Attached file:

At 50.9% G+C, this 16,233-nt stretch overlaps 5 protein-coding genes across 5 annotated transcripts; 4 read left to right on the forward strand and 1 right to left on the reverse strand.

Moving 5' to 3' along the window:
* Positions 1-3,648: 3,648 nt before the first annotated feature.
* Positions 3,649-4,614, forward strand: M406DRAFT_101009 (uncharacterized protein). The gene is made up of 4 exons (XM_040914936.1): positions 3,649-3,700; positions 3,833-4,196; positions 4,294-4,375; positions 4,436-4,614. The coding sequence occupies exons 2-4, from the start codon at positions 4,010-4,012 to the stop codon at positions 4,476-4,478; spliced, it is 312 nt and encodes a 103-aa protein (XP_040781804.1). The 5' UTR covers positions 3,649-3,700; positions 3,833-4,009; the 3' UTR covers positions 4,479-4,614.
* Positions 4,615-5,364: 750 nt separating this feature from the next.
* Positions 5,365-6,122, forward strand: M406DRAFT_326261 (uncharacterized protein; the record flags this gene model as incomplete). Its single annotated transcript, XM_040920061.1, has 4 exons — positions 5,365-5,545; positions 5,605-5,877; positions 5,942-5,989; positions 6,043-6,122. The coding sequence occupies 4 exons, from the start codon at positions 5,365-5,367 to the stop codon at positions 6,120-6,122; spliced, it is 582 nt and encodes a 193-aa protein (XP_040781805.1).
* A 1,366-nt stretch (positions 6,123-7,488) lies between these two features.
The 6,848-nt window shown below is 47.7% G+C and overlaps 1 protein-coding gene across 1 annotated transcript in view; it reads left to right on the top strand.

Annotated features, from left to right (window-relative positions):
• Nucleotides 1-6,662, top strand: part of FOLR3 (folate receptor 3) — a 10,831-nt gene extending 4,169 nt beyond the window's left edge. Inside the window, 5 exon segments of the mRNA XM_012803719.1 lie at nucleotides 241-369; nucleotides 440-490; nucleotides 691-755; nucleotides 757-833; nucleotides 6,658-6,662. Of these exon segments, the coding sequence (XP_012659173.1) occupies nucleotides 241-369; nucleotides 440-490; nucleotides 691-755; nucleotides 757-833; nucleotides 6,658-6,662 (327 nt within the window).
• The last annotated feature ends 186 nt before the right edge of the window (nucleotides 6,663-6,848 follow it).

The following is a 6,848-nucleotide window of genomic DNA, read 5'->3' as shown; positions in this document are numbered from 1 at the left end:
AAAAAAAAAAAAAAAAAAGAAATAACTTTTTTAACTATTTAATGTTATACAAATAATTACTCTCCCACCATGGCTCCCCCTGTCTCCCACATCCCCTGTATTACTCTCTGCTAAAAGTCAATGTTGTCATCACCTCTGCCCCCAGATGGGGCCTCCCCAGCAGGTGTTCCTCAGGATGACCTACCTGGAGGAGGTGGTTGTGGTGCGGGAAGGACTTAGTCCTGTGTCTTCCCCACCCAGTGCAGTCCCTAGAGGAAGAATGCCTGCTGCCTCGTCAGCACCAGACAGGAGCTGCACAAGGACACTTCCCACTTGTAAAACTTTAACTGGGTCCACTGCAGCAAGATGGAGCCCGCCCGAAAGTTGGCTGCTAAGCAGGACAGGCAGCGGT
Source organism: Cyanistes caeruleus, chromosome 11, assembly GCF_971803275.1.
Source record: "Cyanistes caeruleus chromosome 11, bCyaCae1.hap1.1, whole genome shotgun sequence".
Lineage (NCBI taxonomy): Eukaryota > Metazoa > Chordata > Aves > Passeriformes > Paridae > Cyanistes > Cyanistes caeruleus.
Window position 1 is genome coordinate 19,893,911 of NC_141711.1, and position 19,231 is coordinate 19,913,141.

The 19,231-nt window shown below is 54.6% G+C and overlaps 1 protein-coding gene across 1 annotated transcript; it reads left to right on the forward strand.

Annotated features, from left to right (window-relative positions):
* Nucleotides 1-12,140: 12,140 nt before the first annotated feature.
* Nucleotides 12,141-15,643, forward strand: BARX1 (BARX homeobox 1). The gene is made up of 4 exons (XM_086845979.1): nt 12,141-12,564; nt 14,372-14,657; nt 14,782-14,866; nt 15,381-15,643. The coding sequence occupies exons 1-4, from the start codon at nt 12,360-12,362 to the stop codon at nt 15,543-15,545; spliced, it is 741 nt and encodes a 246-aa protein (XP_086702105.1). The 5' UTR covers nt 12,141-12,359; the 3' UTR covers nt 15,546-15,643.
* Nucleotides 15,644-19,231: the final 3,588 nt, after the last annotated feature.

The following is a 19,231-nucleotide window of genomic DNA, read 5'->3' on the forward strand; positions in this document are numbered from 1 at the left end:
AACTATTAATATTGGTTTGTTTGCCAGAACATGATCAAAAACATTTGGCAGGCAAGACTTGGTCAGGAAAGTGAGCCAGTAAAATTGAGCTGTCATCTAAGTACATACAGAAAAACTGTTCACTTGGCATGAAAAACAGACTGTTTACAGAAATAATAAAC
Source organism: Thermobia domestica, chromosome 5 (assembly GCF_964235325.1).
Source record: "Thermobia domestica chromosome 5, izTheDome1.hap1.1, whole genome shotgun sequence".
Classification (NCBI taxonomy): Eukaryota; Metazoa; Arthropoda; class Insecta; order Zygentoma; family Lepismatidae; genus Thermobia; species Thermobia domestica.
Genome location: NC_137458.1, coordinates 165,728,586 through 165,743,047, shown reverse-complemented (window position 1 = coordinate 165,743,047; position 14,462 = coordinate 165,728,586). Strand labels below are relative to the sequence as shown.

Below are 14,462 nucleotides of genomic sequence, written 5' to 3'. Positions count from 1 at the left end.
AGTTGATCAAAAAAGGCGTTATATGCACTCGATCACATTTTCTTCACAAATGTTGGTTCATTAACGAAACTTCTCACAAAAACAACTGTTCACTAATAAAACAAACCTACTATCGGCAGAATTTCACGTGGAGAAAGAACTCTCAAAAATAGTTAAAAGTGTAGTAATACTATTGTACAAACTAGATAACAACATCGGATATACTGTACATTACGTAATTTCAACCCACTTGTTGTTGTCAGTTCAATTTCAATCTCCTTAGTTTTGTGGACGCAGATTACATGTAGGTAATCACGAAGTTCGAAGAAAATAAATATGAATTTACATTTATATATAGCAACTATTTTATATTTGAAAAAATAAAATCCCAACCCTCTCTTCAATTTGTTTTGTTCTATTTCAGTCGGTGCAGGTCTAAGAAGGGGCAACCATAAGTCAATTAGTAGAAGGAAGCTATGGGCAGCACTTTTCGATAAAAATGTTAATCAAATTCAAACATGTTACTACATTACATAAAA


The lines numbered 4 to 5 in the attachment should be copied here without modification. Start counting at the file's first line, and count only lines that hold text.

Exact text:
* Positions 3,649-4,614, forward strand: M406DRAFT_101009 (uncharacterized protein). The gene is made up of 4 exons (XM_040914936.1): positions 3,649-3,700; positions 3,833-4,196; positions 4,294-4,375; positions 4,436-4,614. The coding sequence occupies exons 2-4, from the start codon at positions 4,010-4,012 to the stop codon at positions 4,476-4,478; spliced, it is 312 nt and encodes a 103-aa protein (XP_040781804.1). The 5' UTR covers positions 3,649-3,700; positions 3,833-4,009; the 3' UTR covers positions 4,479-4,614.
* Positions 4,615-5,364: 750 nt separating this feature from the next.